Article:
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So it was great to have some of my Brookings Institution work on energy innovation and the coming cleantech subsidy pull-back called out in David Leonhardt’s surprisingly optimistic essay on climate change mitigation in this weekend’s New York Times Sunday Review section.

Leonhardt writes blithely on all topics, and his essay yesterday provided a refreshing counterpoint to the gloom many in the climate community are feeling this summer given political gridlock, the summer’s insane weather, and the steady flow of carbon dioxide into the atmosphere.

According to Leonhardt, an investment-oriented, technology-driven push toward climate sanity is beginning to emerge and succeed. Leonhardt says he can discern a transition to clean energy that “does not depend on the politically painful process of raising the price of dirty energy.”  In fact, Leonhardt goes so far as to say that the tech-focused approach “has been successful enough to leave many climate advocates believing it is the single best hope for preventing even hotter summers, more droughts, and bigger brush fires.”

Along those lines, Leonhardt’s argument that climate disaster can be forestalled through investments in tech development stands in pointed contrast to the picture of our "almost-but-not-quite-finally hopeless" position in a warming world depicted by Bill McKibben in this month's Rolling Stone.  Where McKibben is dire and outraged Leonhardt is cheerful and optimistic.  Leonhardt knows that a technology push could well fail given the scale of the problem but he sees “reasons for hope” that are tentative, yes, but “full of potential.”  And I am with him on that.  It’s a relief to see that view embraced.

With that said, however, I did want to add—as a fellow optimist—a few respectful complications to Leonhardt’s commentary.

First, the column is a bit too blithe in my view in suggesting that the sum total of the needed technology-oriented agenda would consist of the nation embracing the $25-billion-a year-or-more federal R&D investment target my group and others have been advocating for years now.  While such a R&D level is necessary to finance research that will bring down the costs of clean energy in the future, R&D will not be sufficient.  Also needed are demanding procurement programs and smart public-private finance structures to help deploy clean new solutions and pull in and leverage private, low-cost capital to finance widespread adoption.  And a low carbon price would help too! Leonhardt is I think a little narrow on what needs to happen now.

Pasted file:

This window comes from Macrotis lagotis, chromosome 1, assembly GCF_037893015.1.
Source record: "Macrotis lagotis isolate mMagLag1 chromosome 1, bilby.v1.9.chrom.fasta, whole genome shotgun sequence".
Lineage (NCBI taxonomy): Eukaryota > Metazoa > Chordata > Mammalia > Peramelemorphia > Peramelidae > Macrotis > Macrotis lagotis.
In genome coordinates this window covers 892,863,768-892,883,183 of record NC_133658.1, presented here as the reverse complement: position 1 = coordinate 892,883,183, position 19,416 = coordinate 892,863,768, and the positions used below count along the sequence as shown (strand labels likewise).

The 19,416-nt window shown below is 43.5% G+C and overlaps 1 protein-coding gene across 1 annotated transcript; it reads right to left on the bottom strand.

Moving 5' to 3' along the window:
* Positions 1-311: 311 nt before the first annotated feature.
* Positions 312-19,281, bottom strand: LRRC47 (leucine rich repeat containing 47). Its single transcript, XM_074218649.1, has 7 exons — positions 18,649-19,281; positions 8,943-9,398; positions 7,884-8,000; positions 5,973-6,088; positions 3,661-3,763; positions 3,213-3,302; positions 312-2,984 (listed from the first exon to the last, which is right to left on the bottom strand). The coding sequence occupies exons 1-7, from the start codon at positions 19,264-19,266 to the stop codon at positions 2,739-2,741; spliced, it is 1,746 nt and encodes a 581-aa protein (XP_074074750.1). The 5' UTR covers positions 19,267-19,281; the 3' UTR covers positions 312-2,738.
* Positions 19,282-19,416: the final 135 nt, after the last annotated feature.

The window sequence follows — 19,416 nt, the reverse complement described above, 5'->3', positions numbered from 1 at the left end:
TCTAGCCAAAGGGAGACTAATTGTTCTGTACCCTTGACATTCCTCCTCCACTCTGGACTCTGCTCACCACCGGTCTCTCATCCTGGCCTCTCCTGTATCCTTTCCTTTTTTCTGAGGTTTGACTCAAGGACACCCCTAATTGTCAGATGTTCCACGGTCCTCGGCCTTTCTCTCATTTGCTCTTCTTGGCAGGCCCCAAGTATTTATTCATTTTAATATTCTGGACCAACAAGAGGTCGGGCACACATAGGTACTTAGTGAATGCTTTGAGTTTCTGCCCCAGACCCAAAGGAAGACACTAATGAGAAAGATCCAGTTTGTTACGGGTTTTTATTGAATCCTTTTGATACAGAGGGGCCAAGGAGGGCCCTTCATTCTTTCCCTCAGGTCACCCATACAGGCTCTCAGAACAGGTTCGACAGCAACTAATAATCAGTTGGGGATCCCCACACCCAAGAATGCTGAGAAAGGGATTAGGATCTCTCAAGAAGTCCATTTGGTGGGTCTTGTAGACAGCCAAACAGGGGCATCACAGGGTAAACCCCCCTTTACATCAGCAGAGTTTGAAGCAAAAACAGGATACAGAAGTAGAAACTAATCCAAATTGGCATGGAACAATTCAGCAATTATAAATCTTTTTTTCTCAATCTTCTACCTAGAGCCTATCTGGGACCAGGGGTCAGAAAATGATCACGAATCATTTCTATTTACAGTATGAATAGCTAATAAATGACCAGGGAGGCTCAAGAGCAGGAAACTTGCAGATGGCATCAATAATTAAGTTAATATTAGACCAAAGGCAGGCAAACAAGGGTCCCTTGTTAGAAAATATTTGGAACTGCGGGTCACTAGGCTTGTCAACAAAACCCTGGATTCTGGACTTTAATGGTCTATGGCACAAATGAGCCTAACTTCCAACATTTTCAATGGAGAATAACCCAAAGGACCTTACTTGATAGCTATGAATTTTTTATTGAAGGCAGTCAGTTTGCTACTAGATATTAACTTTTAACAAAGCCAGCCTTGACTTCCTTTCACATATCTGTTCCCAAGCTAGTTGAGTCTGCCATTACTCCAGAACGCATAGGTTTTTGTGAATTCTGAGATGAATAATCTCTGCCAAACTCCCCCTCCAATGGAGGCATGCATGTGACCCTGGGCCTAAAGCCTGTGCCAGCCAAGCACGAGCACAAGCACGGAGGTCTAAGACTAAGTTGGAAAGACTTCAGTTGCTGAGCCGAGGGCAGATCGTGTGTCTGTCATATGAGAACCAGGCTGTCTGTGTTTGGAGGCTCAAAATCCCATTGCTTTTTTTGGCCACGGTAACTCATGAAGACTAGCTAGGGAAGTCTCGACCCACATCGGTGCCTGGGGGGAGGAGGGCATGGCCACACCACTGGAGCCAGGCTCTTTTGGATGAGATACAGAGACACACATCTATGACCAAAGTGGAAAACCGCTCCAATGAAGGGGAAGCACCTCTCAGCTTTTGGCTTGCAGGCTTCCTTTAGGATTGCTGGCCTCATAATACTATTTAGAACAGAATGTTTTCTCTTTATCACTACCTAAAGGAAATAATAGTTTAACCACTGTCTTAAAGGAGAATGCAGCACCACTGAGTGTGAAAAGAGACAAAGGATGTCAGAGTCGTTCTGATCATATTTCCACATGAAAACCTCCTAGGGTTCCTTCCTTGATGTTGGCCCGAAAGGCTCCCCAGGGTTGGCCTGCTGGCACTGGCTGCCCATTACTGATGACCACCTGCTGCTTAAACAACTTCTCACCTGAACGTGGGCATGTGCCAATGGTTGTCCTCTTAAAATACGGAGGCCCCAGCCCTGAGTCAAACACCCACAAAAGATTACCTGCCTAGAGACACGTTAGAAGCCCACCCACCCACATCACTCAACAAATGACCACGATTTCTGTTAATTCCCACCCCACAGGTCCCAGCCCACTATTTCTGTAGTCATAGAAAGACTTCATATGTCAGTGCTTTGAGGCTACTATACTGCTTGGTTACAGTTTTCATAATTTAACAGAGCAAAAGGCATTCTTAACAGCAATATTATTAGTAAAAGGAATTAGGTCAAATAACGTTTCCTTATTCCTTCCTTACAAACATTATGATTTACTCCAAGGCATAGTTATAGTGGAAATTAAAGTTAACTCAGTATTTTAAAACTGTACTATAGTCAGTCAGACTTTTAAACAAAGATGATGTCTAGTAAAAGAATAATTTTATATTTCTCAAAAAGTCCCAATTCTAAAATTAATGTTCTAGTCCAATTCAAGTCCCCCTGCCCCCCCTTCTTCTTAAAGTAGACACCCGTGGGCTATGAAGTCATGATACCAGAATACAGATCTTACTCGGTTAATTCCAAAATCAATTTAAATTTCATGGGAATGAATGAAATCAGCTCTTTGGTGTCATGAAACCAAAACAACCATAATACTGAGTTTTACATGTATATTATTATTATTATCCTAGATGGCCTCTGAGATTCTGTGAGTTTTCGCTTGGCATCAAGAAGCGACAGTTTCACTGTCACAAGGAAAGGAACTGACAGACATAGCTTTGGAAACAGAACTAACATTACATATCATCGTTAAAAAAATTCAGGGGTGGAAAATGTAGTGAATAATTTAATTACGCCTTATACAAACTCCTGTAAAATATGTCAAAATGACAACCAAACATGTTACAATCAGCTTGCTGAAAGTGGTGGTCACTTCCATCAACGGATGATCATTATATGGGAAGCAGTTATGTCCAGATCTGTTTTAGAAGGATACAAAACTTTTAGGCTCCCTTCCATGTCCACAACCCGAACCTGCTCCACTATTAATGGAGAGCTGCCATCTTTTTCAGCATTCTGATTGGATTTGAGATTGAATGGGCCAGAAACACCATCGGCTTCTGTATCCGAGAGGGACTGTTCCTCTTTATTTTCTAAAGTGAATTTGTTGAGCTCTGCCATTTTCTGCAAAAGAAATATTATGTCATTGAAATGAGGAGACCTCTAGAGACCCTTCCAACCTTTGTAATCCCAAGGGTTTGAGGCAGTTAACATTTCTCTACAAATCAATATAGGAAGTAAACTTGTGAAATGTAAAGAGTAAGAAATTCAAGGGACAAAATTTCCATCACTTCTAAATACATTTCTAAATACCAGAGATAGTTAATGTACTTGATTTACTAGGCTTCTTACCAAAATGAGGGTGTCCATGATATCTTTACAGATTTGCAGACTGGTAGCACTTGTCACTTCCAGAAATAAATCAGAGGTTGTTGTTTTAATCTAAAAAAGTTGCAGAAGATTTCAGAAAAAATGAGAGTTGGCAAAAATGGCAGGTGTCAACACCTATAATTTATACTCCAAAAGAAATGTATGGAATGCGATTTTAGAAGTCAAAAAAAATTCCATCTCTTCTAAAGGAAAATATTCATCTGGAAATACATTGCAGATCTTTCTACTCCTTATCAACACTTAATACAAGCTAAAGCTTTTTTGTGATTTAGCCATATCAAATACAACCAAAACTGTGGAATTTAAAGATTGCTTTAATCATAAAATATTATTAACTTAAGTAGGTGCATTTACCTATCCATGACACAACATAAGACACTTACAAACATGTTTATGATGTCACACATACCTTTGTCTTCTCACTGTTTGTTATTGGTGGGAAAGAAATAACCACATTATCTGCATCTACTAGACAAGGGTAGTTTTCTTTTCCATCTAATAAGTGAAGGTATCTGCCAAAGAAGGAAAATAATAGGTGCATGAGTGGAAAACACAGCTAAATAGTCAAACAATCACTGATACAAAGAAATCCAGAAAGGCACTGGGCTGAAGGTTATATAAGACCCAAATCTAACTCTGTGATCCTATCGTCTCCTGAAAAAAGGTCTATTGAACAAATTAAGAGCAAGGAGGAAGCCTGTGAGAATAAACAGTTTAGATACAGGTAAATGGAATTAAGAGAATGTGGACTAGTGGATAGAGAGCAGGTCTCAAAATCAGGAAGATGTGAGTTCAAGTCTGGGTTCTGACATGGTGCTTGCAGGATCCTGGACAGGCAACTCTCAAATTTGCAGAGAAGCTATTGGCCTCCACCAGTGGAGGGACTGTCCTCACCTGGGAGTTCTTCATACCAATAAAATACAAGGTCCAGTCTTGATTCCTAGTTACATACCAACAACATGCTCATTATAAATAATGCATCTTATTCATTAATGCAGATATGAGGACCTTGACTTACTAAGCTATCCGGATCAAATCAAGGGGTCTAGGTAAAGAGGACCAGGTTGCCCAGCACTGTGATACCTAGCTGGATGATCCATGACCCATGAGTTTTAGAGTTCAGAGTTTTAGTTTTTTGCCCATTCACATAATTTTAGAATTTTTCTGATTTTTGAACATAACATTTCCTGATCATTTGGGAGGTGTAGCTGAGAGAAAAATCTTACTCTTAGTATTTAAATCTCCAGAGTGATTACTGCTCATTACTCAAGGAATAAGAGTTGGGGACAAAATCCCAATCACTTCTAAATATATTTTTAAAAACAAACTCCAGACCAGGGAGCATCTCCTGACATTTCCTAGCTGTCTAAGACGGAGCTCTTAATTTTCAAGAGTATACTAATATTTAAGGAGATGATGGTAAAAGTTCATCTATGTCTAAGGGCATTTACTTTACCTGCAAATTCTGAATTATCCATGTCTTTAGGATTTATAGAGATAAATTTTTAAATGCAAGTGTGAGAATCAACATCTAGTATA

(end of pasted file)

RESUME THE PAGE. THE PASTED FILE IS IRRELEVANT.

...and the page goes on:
Second, and perhaps most urgently right now, I am still wondering where the money is going to come from.  For years I have been fretting about how the nation was going to fund such investments as the RD&D target.  The slow and grudging funding of the Department of Energy’s Energy Innovation Hubs program has not inspired confidence. And now, the end of the Recovery Act’s massive pulse of research and deployment investments discussed in our “Beyond Boom and Bust” report raises the simple question tweeted by author Michael Grunwald:  “What now?” With overall federal cleantech support falling from a high of $44 billion in 2009 to $16 billion this year to $11 billion in 2014 it’s clear that the nation is already falling off the cleantech funding “cliff.”   So clearly new arrangements need to be made to deliver on the hopeful story that David Leonhardt, myself, and so many others are trying to cling to.

Now, me and my circle have some ideas on the sort of new arrangements we need.  Some of us favor a low carbon tax, a portion of the revenues of which should be dedicated to cleantech R&D and scale-up programs, and some of us also favor a version of the “all of the above” Republican energy plan of 2009 that would apply a sliver of the fees from fossil fuel exploitation to investments in cleantech.   Others of us who worked on “Beyond Boom and Bust” favor a new brand of time-delimited, performance-oriented declining subsidies, while my group here at Brookings has become increasingly interested in sub-national solutions such as states taking the lead in the development of clean energy solutions.

Early this year we collaborated with Lew Milford of Clean Energy Group on a  paper reviewing the accomplishment of state clean energy funds and noting their further potential for accelerating the development of robust clean energy industries in states. And soon we will publish a paper suggesting that state clean energy finance banks (aka state “green” banks) hold out promise for helping to leverage scarce public resources with private-sector financing.  Both these papers point to the increasing important role that states are now playing in clean energy development.

In any event, no shortage of ideas exists for ensuring the nation can deliver on climate optimism.  But we really do need to start focusing.

So: I’m delighted David Leonhardt has picked up on the storyline of hopefulness but now we need to make it so.

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